July 29, 2010 12:04 PM   Subscribe

"In a way I wish it did not require such a formidable technique, because I do not really enjoy sweating over this music." This is virtuoso pianist Marc-Andre Hamelin speaking of Charles-Valentin Alkan, the Romantic pianist said to have made even Liszt nervous, and whose exhilarating works fell into obscurity due to their rigorous technical demands. For a warm-up, here's Alkan's major etude "Allegro barbaro", as performed by Jack Gibbons. A machine recording of his piece Le Chemin de Fer in which you can see the keys being pressed. Recordings of Youtube exist of people attempting his near-impossible Scherzo focoso (and, for comparison, a mechanical rendition of the same). And for encore, here is Hamelin again playing Les Quatre Ages, frequently considered Alkan's most mature work, a sonata depicting the four ages of man.
posted by Rory Marinich (20 comments total) 48 users marked this as a favorite
Just wanted to drop a line and say thanks for what looks like a great post. I can't wait to listen to this, but unfortunately I can't do so until after work.
posted by 2bucksplus at 12:27 PM on July 29, 2010

For readers with nothing but boggling at virtuosic piano performances planned for the next few hours, like myself, further enjoyment can be had in that old Showoffs and Knucklebusters post linked in the Related Threads box down below.

Thanks Rory Marinich!
posted by carsonb at 12:29 PM on July 29, 2010

From the YouTube description in the mechanical rendition link:

"Scherzo focoso op. 34 provides a remorseless path to pianistic immolation for all but the most invincible techniques. Obsessional torrents of semiquavers, frequent crossings of the hands and inflexible leaps offer no respite but, unlike many other very taxing pieces, this one both looks and sounds as difficult as it is and its coda generates a final fling of virtuosity to end all such displays. Nevertheless one can but wonder if the substance quite justifies its elaboration. Only a corageous performance might tell."

- Ronald Smith -

posted by abc123xyzinfinity at 12:39 PM on July 29, 2010

Oh man. Gibbons looked like he was going to cry at the end of the Allegro, but he landed it! Amazing, daunting stuff.

Here's one MeFi musical thread that probably won't turn into Gaga worship.
posted by Schlimmbesserung at 12:40 PM on July 29, 2010


That part at the beginning of the Bad Romance video where what sounds like a harpsichord plays a baroque-like melody is cool.
posted by The Confessor at 12:48 PM on July 29, 2010

GFP! great fucking post.
posted by Lutoslawski at 1:09 PM on July 29, 2010

I enjoyed these videos hugely, that playing was superhuman. I grew up with a love for virtuoso guitar playing. This has developed a bit, and nowadays I really like watching technical mastery of any instrument. I won't get into arguments about the actual quality of the music - I'll save that for the YouTube comments - but that was unique and much appreciated.
posted by marmaduke_yaverland at 1:11 PM on July 29, 2010

Geez, my whole life I've been thinking, if I could just master Liszt's La Campanella I could die knowing I really accomplished something. La Campanella is just a warmup compared to these.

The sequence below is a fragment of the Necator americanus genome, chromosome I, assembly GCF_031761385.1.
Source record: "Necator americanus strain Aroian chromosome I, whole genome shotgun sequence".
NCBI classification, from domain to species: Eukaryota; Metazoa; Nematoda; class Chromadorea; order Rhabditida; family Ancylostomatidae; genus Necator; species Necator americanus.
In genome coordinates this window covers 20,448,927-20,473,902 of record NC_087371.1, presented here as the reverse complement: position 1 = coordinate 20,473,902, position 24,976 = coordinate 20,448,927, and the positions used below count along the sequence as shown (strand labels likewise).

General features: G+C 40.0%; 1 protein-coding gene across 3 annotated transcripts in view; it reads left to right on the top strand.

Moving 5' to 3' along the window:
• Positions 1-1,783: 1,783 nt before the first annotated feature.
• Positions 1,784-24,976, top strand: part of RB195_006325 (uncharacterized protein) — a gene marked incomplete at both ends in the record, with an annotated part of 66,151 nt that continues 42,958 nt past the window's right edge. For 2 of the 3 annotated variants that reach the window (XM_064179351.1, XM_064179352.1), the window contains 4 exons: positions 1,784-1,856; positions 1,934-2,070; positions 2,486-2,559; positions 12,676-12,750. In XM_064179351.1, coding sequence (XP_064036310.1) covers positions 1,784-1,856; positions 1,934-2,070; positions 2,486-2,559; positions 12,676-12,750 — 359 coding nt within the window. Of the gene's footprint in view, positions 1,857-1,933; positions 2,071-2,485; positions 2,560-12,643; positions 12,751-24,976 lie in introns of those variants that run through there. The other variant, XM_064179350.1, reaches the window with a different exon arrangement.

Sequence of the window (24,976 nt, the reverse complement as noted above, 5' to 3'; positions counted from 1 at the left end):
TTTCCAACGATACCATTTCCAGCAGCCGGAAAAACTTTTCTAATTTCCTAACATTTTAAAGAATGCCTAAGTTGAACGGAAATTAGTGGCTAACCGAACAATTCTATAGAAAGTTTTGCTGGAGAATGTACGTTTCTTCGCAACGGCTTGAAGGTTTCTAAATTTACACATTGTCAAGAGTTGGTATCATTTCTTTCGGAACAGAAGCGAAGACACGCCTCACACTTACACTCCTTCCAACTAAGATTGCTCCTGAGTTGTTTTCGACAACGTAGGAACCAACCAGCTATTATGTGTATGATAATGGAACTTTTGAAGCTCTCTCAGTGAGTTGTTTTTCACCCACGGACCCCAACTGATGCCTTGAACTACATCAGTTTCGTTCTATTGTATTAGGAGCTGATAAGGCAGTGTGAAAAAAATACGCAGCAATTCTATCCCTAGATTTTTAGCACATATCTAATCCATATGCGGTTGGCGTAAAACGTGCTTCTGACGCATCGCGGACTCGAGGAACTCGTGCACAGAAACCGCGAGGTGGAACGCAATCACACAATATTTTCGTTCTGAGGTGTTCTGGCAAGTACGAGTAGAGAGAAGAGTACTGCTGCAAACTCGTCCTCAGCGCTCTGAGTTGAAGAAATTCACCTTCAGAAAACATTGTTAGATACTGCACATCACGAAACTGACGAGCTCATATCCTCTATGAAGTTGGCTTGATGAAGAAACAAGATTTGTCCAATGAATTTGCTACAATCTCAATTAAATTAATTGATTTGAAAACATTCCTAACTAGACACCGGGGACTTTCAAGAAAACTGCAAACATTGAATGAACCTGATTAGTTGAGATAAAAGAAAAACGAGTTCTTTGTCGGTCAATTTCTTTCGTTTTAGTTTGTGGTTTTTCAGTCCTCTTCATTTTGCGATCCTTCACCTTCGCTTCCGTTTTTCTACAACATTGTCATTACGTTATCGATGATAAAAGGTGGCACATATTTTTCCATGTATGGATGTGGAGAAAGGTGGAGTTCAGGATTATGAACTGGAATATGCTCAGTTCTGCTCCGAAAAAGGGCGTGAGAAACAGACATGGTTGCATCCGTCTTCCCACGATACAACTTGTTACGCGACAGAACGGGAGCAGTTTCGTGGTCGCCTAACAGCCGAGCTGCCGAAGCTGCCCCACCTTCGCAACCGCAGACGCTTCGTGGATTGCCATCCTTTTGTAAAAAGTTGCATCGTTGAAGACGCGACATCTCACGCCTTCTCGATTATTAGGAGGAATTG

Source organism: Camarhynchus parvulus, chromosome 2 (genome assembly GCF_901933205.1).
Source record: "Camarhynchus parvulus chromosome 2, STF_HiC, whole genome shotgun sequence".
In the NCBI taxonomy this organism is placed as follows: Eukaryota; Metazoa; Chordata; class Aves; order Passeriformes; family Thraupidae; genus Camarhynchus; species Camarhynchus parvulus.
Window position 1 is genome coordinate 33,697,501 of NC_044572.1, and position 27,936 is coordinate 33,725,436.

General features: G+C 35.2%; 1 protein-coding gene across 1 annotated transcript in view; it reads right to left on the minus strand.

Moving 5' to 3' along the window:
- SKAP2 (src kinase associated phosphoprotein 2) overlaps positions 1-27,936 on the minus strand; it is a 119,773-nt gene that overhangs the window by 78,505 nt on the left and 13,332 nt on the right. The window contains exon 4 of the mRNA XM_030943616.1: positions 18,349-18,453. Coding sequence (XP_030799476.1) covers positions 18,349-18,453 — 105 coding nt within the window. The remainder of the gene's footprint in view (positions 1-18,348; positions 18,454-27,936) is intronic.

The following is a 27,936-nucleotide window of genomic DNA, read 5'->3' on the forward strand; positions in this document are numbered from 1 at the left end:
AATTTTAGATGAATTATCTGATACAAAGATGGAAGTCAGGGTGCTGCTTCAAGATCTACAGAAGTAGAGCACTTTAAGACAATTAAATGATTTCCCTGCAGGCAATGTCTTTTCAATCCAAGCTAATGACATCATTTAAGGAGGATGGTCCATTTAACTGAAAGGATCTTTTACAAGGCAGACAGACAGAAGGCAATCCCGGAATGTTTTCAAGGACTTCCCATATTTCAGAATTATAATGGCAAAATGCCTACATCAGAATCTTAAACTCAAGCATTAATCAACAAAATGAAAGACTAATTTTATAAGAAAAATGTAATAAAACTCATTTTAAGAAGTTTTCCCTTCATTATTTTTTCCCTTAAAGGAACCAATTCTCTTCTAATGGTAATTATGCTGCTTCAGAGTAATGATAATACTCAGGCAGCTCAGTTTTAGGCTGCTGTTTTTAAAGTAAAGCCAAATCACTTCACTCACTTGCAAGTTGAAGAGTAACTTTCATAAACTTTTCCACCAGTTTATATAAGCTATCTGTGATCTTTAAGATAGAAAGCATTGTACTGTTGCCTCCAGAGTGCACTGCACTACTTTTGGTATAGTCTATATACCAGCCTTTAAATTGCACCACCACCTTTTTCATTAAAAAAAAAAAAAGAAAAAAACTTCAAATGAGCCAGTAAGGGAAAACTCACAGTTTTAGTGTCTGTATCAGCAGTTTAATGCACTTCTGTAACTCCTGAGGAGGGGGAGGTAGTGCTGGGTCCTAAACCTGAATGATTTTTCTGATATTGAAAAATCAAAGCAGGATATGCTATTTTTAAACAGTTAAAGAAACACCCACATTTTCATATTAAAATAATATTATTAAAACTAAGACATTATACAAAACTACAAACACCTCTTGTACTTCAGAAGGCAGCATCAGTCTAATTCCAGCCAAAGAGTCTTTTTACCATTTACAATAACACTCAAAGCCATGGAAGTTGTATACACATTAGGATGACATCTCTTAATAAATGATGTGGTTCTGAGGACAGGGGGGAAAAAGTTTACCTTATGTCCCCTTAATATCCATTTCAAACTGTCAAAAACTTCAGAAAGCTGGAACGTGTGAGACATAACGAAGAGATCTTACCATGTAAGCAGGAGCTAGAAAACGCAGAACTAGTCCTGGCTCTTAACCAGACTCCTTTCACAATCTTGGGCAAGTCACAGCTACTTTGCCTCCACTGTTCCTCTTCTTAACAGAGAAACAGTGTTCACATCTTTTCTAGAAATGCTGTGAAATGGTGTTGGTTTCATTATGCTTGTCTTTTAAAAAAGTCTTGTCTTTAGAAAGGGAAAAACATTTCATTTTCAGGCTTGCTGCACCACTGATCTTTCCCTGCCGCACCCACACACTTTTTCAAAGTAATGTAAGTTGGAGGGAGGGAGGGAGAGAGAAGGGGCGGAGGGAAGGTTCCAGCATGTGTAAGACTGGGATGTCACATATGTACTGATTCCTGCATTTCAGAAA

posted by Wet Spot at 1:24 PM on July 29, 2010

Hamelin has huge technique, and yet I'd rather hear him play a Haydn sonata than any of these virtustrosities, as much as I do appreciate the spirit of them.
posted by Wolfdog at 1:41 PM on July 29, 2010

The Confessor

The part at the beginning of the Bad Romance video is, of course, the b minor fugue that ends Book I of Bach's Well-Tempered Clavier. I was thinking of making a FPP about this in particular. Of course Gaga speeds it up immensely. It's a very interesting fugue, quite long for the Well-Tempered Clavier, and very chromatic, nearly 12-tone. Because of all the chromaticism, you basically HAVE to play it slow. Sped up there's something grating about it, but perhaps that was Gaga's intent--to show her and her hangers-on so fashionably jaded they have to remix their Bach.
posted by Schmucko at 1:45 PM on July 29, 2010

Also, it's interesting that if you go to the YouTube for Bad Romance or the b minor fugue in Bach's Well-Tempered Clavier, you can get the other linked in the "similar videos" on the right hand side of the screen.
posted by Schmucko at 1:47 PM on July 29, 2010

Argh thank you so much for this post. I came across Alkan a long, long time ago, forgot his name, and thought I'd lost it forever. The pieces I'd heard sounded so wonderfully manic w/o sounding claustrophobic, just some really fun balls-to-wall Romantic comp style.
posted by NolanRyanHatesMatches at 1:54 PM on July 29, 2010

This is pretty awesome. Thanks, Rory – I'm going to spend a long time enjoying a lot of these links.

Alkan seems to write some really tough stuff – yeesh, I'm not a great piano player, but listening to those I'm pretty sure it would take me a long, long time to play these pieces well.

Still, I have a feeling Art Tatum probably could have handled them without much difficulty. Really, any pianist who really wants a challenge should try playing some of Art Tatum's stuff. The great Oscar Peterson (who, as you will see there, was no slouch himself) claims that he actually gave up and quit playing the piano entirely for two weeks after he saw Art Tatum play this.